The association of promised consequences with child compliance to maternal directives

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Abstract

Noncompliance is a primary reason parents seek services for their young children. Research on socialization suggests that warning children about consequences is associated with greater compliance. In the current study, we test whether promised consequences (i.e., promises of parental responses to subsequent child behavior), compared with directives alone, were more strongly associated with compliance. We also tested whether some types of promised consequences were more strongly associated with compliance than others. Forty White mother-toddler (age 17-36 months) dyads were video recorded in a 30-min behavioral analogue situation. Interactions were coded using a derived coding scheme. Promised consequences were not found to be more strongly associated with compliance than were directives alone using sequential analyses; how-ever, negative and immediate promised consequences were more strongly associated with compliance. Findings suggest that promising negative and immediate consequences for noncompliance may encourage compliance.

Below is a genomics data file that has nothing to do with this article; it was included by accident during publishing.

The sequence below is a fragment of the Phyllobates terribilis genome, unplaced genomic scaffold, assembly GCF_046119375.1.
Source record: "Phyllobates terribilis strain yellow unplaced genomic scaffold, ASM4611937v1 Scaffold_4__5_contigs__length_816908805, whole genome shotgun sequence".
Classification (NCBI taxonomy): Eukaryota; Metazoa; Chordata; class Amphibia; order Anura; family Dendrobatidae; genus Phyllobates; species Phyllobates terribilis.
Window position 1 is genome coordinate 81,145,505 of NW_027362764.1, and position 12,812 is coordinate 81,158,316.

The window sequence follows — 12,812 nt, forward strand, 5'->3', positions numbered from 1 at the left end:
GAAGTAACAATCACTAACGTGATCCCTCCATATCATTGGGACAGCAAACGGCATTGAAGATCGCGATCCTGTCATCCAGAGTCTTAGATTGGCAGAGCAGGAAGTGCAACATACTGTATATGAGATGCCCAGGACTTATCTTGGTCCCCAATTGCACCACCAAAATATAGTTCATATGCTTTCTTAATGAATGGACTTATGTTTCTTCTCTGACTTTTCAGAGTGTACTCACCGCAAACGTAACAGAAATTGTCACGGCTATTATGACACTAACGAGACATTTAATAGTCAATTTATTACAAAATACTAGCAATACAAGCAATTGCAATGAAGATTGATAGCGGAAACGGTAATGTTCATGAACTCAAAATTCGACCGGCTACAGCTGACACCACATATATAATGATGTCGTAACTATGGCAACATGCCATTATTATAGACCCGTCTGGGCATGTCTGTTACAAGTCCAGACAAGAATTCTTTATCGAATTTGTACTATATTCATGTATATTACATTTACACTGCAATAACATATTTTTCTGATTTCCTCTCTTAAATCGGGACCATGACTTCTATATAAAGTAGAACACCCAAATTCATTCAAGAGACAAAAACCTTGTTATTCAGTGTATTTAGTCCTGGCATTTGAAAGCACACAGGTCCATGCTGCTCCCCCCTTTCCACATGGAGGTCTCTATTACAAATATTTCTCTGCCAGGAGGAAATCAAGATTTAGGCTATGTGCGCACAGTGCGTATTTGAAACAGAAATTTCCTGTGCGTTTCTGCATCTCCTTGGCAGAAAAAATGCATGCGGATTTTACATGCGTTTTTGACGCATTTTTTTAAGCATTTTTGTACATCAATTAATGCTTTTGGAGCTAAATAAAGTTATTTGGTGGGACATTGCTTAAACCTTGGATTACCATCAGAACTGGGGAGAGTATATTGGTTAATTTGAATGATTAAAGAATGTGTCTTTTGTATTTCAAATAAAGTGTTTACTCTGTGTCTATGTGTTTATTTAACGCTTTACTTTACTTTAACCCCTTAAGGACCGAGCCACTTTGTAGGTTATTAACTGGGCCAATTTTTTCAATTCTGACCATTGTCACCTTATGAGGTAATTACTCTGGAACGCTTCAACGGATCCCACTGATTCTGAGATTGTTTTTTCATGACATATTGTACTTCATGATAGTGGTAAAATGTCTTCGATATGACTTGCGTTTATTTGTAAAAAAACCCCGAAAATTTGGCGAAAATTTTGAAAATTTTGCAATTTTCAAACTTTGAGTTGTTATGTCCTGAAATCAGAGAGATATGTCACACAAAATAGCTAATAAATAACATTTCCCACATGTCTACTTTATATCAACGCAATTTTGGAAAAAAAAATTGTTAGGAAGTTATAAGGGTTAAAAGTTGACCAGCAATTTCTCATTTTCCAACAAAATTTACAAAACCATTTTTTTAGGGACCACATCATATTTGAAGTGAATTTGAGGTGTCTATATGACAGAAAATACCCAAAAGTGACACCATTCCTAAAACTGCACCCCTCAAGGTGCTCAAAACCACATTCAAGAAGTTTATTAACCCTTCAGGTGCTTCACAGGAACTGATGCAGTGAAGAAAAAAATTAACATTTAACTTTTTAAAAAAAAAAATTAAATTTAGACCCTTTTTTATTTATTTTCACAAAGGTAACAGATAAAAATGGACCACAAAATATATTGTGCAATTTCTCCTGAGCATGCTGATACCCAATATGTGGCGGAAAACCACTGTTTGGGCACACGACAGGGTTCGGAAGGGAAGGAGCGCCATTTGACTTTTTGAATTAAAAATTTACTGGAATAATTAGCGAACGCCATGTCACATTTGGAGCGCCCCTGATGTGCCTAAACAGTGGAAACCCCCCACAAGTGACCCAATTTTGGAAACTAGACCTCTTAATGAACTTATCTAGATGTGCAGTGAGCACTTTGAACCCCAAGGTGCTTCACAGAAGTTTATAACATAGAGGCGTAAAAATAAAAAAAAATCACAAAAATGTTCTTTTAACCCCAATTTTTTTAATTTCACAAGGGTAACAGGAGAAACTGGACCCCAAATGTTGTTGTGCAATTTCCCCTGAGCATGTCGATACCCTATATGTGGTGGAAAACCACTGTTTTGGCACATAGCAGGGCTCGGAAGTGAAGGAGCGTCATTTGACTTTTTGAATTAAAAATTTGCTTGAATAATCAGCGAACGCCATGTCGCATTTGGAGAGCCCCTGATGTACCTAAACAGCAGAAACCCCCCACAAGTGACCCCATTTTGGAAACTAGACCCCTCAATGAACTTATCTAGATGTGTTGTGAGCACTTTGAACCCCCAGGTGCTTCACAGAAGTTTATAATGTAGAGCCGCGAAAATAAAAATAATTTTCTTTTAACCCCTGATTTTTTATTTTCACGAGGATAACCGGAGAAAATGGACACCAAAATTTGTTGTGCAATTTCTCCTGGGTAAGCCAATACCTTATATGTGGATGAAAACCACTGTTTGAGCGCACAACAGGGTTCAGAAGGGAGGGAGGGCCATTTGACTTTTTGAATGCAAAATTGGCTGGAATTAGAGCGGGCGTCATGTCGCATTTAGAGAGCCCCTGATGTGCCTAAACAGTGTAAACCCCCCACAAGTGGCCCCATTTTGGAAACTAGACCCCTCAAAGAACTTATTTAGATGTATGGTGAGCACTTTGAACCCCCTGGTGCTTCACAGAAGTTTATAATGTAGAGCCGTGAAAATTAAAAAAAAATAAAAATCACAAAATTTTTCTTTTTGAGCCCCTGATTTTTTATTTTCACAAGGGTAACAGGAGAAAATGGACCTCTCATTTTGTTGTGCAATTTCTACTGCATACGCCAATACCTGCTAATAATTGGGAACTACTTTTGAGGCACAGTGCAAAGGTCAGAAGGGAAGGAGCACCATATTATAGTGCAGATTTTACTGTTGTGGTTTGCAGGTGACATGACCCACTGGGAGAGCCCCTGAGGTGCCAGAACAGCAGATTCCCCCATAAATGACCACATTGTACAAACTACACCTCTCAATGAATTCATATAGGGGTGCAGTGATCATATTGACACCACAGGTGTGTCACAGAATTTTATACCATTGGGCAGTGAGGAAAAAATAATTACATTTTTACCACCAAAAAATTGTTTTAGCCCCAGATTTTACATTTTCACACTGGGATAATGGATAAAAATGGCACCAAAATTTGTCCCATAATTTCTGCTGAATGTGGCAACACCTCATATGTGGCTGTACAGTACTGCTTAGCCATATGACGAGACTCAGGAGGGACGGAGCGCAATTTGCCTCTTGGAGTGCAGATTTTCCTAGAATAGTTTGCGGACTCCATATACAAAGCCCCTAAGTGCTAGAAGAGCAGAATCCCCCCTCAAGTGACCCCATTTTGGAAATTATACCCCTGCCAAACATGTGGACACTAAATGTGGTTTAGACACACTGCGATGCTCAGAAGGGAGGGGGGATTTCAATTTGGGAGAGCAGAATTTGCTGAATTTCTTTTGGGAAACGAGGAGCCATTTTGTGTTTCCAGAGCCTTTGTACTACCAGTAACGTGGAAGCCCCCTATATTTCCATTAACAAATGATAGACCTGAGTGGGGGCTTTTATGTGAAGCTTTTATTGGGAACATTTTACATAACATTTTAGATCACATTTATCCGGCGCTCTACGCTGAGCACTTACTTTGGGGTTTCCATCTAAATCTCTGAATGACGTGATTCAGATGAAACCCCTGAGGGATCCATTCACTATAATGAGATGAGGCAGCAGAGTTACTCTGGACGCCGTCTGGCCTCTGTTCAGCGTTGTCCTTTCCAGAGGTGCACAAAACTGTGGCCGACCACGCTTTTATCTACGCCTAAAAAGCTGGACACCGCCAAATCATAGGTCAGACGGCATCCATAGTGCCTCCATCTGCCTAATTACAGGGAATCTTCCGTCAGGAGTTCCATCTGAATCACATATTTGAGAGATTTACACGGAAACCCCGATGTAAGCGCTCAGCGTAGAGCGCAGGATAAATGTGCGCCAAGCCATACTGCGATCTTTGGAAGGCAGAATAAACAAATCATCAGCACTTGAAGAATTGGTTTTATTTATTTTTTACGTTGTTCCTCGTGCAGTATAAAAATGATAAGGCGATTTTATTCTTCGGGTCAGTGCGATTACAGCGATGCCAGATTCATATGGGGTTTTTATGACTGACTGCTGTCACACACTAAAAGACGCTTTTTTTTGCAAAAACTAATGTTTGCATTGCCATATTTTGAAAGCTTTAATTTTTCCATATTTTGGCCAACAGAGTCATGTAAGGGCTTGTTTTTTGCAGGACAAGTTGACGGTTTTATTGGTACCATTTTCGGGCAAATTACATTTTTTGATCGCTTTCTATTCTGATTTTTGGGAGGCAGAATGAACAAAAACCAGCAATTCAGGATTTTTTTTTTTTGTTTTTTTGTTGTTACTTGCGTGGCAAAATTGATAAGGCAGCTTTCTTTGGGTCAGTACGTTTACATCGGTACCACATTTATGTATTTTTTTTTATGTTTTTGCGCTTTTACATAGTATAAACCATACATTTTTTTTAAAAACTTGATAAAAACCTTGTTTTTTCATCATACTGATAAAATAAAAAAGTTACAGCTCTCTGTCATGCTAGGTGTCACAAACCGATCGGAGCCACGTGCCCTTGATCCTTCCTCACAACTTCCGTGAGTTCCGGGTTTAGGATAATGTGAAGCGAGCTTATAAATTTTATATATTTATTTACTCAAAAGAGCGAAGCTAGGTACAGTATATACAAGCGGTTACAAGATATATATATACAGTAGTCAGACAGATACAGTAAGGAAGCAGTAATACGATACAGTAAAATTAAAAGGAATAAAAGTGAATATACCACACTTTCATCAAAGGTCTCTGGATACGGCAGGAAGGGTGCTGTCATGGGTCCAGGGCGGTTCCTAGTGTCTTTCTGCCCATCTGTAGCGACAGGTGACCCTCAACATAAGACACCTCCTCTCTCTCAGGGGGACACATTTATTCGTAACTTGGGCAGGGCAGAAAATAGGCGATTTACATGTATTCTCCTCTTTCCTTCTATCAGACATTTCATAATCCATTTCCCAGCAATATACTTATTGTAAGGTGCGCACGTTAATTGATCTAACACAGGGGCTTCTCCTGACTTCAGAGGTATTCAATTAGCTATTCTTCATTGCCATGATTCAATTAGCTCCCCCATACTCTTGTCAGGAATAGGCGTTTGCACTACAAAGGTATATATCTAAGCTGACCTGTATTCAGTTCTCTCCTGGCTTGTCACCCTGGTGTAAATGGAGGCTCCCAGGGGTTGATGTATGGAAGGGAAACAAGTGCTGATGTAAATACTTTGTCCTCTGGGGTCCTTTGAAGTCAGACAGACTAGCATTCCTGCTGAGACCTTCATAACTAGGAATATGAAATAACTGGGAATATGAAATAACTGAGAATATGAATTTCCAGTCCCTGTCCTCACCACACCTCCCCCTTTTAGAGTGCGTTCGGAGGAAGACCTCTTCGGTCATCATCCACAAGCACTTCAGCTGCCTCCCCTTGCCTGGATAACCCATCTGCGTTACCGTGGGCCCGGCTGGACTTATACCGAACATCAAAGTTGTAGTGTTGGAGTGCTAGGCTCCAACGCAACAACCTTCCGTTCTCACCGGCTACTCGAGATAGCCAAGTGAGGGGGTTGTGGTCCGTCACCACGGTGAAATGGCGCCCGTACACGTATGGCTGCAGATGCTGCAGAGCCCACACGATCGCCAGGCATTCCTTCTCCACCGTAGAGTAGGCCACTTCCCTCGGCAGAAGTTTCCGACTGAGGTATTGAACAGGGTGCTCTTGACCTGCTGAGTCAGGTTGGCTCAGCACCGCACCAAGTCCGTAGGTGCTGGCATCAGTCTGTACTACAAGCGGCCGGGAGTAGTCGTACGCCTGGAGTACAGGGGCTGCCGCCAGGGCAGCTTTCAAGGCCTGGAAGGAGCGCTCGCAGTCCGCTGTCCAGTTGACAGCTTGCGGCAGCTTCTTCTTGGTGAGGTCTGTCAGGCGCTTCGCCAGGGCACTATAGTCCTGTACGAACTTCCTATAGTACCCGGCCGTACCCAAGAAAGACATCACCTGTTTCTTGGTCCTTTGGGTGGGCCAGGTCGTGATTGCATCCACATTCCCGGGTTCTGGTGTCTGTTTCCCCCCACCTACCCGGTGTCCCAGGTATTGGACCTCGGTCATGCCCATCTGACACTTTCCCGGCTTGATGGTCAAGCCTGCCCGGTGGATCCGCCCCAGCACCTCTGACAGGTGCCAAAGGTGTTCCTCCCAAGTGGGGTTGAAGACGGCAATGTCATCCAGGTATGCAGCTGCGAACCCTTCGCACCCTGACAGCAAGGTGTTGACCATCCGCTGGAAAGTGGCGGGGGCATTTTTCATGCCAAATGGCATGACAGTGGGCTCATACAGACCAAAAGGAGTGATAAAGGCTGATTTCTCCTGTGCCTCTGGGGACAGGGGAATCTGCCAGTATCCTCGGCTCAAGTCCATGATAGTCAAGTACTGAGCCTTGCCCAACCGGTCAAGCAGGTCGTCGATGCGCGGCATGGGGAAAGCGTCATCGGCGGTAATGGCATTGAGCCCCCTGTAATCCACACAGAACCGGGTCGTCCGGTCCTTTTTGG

Original languageEnglish (US)
Pages (from-to)639-649
Number of pages11
JournalJournal of Clinical Child and Adolescent Psychology
Volume38
Issue number5
DOIs
Publication statusPublished - 2009

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ASJC Scopus subject areas

  • Clinical Psychology
  • Developmental and Educational Psychology

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